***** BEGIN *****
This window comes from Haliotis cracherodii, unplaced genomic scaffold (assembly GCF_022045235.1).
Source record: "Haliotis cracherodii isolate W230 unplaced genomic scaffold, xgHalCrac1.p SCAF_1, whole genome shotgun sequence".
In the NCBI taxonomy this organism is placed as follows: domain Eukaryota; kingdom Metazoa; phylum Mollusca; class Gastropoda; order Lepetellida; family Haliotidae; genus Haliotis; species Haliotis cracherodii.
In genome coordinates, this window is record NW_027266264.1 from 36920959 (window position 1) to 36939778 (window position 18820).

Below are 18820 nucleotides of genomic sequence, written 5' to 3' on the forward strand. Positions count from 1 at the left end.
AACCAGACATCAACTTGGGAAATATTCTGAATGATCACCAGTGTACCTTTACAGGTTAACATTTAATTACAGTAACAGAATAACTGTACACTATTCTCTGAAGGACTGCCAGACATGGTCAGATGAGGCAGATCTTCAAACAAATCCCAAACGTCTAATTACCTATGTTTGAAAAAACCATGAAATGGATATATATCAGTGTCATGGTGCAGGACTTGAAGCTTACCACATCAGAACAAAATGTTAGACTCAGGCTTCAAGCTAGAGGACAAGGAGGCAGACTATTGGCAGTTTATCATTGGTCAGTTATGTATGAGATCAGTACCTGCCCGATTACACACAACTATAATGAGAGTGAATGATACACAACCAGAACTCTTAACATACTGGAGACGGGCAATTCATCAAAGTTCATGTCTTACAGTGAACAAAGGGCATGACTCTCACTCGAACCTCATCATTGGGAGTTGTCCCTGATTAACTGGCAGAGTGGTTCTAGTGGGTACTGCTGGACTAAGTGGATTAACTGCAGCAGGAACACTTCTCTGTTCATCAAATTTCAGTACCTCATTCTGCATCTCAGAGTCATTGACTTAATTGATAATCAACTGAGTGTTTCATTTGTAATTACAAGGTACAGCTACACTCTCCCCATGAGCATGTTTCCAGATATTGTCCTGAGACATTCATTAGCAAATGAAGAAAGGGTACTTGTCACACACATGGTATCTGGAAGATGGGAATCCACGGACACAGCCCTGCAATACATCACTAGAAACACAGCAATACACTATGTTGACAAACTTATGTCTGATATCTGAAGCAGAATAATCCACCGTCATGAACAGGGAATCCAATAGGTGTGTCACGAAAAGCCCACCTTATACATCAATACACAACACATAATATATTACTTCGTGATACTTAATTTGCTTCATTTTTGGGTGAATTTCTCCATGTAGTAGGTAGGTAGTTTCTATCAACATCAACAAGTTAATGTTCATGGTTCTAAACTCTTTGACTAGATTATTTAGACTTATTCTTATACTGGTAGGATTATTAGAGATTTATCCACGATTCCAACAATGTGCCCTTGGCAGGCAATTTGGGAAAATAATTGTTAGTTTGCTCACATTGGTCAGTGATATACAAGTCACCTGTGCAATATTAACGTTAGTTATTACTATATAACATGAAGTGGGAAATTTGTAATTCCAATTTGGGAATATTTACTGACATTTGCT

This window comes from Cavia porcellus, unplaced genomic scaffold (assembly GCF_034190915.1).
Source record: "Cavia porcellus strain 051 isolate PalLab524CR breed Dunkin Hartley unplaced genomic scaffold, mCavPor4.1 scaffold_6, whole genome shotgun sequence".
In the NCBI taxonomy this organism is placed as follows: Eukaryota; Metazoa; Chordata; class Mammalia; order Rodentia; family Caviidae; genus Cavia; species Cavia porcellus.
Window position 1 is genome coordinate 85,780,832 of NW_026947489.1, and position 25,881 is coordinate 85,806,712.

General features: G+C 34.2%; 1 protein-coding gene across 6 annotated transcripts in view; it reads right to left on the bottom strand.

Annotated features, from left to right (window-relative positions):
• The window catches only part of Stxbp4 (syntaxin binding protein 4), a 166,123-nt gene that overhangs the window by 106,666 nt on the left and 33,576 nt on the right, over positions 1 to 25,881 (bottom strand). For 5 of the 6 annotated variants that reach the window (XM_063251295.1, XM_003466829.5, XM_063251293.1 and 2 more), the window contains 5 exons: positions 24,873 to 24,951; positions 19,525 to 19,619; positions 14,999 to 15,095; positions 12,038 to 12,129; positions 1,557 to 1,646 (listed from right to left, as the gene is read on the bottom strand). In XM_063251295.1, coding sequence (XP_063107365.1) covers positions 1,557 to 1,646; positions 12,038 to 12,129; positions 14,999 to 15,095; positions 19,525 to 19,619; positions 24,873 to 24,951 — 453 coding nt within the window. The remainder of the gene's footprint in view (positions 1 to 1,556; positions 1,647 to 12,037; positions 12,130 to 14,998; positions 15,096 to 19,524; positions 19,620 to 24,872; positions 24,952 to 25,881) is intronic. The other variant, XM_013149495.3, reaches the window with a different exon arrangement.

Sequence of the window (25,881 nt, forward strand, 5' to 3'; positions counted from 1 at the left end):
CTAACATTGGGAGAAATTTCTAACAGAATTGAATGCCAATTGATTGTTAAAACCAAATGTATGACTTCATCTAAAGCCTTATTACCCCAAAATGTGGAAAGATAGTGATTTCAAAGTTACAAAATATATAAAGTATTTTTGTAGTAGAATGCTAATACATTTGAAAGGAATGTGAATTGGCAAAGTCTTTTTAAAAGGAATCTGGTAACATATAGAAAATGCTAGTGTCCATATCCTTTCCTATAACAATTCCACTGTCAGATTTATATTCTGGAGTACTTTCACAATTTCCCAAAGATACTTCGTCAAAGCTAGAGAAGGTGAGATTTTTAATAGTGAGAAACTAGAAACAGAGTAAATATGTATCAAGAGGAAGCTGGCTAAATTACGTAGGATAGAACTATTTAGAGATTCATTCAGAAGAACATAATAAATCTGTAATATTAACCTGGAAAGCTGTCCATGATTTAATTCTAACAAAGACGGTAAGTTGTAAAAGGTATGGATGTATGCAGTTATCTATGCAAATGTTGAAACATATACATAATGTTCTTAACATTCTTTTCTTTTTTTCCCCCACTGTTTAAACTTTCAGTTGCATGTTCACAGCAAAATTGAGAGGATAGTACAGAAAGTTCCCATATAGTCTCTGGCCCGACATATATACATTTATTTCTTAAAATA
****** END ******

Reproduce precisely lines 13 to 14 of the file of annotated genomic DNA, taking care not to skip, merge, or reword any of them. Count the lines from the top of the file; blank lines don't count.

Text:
• The window catches only part of Stxbp4 (syntaxin binding protein 4), a 166,123-nt gene that overhangs the window by 106,666 nt on the left and 33,576 nt on the right, over positions 1 to 25,881 (bottom strand). For 5 of the 6 annotated variants that reach the window (XM_063251295.1, XM_003466829.5, XM_063251293.1 and 2 more), the window contains 5 exons: positions 24,873 to 24,951; positions 19,525 to 19,619; positions 14,999 to 15,095; positions 12,038 to 12,129; positions 1,557 to 1,646 (listed from right to left, as the gene is read on the bottom strand). In XM_063251295.1, coding sequence (XP_063107365.1) covers positions 1,557 to 1,646; positions 12,038 to 12,129; positions 14,999 to 15,095; positions 19,525 to 19,619; positions 24,873 to 24,951 — 453 coding nt within the window. The remainder of the gene's footprint in view (positions 1 to 1,556; positions 1,647 to 12,037; positions 12,130 to 14,998; positions 15,096 to 19,524; positions 19,620 to 24,872; positions 24,952 to 25,881) is intronic. The other variant, XM_013149495.3, reaches the window with a different exon arrangement.

Sequence of the window (25,881 nt, forward strand, 5' to 3'; positions counted from 1 at the left end):